Max Starks isn't seeking sympathy, because he knows he isn't worthy. Not with gas prices rising along with unemployment, and foreclosures becoming an American staple.
Starks will earn $8.4 million next season to play left tackle as the Steelers' franchise player.
Coupled with last year's $6.9 million salary as the team's transition player, Starks will earn a mind-boggling $15.3 million over two years.
Given that the Steelers rarely throw around money like drunken sailors on leave, Starks must be a pretty valuable commodity. And while $15.3 million should be more than enough for Starks to live on for the rest of his life, he is a professional football player in the prime of his career, playing a game where multi-million dollar contracts are the norm.
Starks is merely playing by the rules.
"It's about contracts or guaranteed money,'' Starks said.
The Steelers decided to pay Starks like a Pro Bowl left tackle, effectively knocking their salary cap out of whack.
But even after spending so much money on a player who didn't open the 2008 season in the starting lineup, Starks' future with the Steelers remains uncertain.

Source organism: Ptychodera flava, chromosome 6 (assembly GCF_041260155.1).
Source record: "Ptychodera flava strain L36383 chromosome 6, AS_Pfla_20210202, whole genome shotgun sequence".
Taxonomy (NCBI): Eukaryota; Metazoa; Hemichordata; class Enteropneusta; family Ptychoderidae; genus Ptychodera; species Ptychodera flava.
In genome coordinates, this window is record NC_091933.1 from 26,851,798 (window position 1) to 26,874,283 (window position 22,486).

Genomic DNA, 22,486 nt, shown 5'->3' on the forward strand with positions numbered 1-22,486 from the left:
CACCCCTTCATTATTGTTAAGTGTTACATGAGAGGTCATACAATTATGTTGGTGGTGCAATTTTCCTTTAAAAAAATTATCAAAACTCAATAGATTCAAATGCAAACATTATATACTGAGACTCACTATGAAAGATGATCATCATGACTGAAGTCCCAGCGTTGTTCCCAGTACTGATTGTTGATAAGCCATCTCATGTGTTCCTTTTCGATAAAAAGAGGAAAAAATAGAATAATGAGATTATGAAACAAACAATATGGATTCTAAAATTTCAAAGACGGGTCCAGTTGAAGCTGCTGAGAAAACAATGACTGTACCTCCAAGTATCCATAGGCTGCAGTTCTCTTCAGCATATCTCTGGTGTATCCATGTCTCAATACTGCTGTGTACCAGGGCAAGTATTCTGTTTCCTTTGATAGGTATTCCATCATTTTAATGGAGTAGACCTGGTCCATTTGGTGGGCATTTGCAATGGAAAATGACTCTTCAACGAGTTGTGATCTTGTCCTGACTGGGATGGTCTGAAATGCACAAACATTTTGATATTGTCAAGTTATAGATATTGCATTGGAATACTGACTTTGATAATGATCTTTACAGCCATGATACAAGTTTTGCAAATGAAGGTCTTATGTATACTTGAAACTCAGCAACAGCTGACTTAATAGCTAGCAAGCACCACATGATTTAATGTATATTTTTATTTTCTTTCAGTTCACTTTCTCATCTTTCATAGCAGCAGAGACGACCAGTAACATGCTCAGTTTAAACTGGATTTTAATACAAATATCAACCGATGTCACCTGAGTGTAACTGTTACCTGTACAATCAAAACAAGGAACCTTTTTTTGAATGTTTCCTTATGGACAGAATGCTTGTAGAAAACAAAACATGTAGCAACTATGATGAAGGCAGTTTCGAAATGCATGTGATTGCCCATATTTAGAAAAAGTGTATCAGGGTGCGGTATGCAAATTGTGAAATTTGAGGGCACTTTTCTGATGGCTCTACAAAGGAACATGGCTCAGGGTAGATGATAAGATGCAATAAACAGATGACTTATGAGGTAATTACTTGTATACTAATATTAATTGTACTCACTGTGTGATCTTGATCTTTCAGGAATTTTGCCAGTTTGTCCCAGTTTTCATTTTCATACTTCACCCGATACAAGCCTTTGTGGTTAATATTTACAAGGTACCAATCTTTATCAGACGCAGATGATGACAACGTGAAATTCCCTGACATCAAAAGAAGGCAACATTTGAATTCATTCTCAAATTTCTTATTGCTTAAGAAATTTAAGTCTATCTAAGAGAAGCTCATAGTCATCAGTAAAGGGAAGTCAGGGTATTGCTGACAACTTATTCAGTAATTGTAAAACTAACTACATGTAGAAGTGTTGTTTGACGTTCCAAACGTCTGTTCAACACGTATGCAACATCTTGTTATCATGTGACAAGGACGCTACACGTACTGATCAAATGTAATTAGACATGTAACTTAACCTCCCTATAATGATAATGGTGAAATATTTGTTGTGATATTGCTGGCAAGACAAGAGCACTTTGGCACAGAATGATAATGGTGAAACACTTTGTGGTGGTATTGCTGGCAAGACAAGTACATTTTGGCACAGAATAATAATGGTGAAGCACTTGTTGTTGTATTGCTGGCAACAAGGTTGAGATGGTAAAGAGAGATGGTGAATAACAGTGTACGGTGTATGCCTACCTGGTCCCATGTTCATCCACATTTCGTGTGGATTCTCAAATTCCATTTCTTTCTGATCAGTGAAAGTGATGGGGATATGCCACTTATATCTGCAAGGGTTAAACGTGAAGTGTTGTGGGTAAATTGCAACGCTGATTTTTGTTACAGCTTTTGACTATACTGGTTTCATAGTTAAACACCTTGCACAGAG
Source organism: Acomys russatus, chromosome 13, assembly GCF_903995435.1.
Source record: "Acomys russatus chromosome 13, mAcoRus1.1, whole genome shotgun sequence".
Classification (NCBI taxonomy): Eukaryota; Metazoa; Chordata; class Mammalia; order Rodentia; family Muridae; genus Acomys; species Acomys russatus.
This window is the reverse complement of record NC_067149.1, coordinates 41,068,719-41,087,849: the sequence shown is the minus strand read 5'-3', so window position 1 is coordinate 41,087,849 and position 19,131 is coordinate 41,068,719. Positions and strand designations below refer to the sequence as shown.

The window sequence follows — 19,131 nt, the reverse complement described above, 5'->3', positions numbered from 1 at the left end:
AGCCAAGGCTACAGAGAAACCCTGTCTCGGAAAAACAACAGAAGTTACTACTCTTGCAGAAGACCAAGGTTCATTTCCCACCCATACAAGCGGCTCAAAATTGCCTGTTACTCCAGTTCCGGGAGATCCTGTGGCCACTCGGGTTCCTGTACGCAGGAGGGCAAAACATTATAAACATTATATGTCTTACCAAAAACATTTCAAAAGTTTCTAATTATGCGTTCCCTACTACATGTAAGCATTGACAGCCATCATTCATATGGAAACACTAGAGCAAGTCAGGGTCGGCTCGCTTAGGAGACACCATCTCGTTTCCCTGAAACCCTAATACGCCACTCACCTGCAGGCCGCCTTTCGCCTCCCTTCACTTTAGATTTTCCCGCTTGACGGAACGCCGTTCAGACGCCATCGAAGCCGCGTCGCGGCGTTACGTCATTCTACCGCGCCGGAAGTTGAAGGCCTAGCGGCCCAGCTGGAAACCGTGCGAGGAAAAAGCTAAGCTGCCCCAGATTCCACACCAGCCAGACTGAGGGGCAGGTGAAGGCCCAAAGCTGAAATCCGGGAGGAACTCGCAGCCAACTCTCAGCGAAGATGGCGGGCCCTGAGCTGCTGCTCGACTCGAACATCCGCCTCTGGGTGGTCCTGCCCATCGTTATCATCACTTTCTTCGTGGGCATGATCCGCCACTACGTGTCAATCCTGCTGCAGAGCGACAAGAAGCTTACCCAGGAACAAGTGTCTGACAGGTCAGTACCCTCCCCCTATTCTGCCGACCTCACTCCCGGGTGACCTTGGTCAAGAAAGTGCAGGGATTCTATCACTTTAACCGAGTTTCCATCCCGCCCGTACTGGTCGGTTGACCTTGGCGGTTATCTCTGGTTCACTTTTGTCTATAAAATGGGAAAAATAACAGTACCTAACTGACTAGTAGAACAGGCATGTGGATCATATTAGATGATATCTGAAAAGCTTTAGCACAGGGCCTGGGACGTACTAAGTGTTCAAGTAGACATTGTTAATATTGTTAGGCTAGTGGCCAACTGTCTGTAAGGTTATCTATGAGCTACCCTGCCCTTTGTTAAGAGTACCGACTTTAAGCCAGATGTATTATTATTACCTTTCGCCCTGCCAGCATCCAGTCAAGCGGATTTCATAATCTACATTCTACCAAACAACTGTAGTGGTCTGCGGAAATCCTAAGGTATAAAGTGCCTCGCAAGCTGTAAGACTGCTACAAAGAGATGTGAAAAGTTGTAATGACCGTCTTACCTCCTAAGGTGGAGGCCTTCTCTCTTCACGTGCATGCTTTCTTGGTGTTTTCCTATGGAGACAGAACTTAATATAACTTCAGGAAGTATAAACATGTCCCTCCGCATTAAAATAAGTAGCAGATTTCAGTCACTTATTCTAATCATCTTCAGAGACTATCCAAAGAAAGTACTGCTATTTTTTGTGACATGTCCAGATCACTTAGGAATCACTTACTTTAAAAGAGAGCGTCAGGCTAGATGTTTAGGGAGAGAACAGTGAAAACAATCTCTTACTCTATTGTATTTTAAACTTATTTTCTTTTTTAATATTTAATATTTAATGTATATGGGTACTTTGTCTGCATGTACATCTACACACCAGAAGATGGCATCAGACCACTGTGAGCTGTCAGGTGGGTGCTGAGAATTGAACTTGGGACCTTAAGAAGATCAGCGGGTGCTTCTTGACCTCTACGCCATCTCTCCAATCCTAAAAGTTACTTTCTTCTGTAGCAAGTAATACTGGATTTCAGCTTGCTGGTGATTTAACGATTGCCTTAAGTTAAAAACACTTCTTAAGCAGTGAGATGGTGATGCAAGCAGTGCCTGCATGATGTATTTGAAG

The Steelers designated Starks as their franchise player with the purpose of signing him to a long-term deal. Starks, however, said the sides are far apart. Per team policy, the Steelers don't comment on player negotiations.
"It appears to be at a standstill," Starks said. "I thought I was a priority before. Then, they did James Harrison's deal when he had one year left. So apparently, I'm a lower man on the totem pole than I thought."
Starks isn't blameless. The Steelers will make him one of the NFL's highest-paid linemen this season. Starks could give the Steelers a "hometown'' discount and accept a multi-year contract averaging less than the $8.45 salary he will receive as a franchise player. But business, after all, is business.
"For me, it's more about the security aspect," said Starks, 27. "A lot of guys want to be somewhere securely more than paid very well for a finite amount of time. I've signed one-year deals for the last three years and haven't been offered a multi-year deal yet. You wonder: You like me enough not to lose me. Do you like me enough to keep me long term?"
Will Starks remain with the Steelers beyond 2009? Based on the apparent stalemate in negotiations, that doesn't seem likely.
"They don't (negotiate) during the season," Starks said. "Time is of the essence to get it done before the season.
"It's not all about money."
Truth be told, it's always about the money. It just so happens the Steelers are offering less than Starks will accept
By John Harris
Saturday, May 23, 2009